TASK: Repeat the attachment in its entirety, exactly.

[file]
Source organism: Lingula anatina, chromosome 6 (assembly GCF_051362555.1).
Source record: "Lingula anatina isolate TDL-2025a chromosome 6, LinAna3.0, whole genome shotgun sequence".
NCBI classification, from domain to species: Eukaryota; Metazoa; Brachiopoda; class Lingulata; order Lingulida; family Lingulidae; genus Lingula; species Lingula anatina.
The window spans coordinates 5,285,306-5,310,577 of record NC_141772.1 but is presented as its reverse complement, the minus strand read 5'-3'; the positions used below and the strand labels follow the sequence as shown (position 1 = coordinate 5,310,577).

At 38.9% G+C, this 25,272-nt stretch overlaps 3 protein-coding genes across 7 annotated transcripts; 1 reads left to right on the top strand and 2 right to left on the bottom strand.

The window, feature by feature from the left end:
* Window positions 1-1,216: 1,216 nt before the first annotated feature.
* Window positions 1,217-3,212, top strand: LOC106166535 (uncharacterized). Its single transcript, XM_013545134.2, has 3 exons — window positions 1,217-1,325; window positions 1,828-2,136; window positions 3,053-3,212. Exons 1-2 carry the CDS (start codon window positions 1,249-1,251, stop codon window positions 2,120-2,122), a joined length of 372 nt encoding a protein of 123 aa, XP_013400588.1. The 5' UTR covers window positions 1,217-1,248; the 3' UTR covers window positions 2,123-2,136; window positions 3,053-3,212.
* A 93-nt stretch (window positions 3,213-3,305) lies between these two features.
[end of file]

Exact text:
Source organism: Lingula anatina, chromosome 6 (assembly GCF_051362555.1).
Source record: "Lingula anatina isolate TDL-2025a chromosome 6, LinAna3.0, whole genome shotgun sequence".
NCBI classification, from domain to species: Eukaryota; Metazoa; Brachiopoda; class Lingulata; order Lingulida; family Lingulidae; genus Lingula; species Lingula anatina.
The window spans coordinates 5,285,306-5,310,577 of record NC_141772.1 but is presented as its reverse complement, the minus strand read 5'-3'; the positions used below and the strand labels follow the sequence as shown (position 1 = coordinate 5,310,577).

At 38.9% G+C, this 25,272-nt stretch overlaps 3 protein-coding genes across 7 annotated transcripts; 1 reads left to right on the top strand and 2 right to left on the bottom strand.

The window, feature by feature from the left end:
* Window positions 1-1,216: 1,216 nt before the first annotated feature.
* Window positions 1,217-3,212, top strand: LOC106166535 (uncharacterized). Its single transcript, XM_013545134.2, has 3 exons — window positions 1,217-1,325; window positions 1,828-2,136; window positions 3,053-3,212. Exons 1-2 carry the CDS (start codon window positions 1,249-1,251, stop codon window positions 2,120-2,122), a joined length of 372 nt encoding a protein of 123 aa, XP_013400588.1. The 5' UTR covers window positions 1,217-1,248; the 3' UTR covers window positions 2,123-2,136; window positions 3,053-3,212.
* A 93-nt stretch (window positions 3,213-3,305) lies between these two features.